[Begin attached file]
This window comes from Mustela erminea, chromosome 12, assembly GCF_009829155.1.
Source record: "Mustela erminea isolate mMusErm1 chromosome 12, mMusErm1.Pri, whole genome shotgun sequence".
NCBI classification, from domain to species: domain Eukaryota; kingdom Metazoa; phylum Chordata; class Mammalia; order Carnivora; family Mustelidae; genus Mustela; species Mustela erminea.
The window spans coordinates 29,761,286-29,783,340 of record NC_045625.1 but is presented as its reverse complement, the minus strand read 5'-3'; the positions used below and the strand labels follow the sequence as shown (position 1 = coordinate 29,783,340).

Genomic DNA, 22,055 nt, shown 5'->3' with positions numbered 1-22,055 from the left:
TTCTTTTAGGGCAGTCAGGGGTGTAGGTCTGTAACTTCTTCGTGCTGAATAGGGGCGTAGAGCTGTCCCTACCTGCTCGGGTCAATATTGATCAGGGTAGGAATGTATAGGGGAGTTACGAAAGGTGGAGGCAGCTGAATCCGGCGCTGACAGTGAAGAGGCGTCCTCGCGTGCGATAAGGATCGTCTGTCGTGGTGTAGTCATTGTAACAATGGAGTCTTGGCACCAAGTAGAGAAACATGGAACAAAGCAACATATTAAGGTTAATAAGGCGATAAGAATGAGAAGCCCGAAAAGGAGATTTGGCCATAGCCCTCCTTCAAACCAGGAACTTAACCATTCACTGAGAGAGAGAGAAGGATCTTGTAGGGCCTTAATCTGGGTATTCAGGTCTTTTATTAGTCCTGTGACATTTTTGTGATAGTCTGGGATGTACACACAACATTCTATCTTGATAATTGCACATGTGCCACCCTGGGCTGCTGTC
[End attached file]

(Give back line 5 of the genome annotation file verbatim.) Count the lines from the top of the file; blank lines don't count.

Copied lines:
Genomic DNA, 22,055 nt, shown 5'->3' with positions numbered 1-22,055 from the left: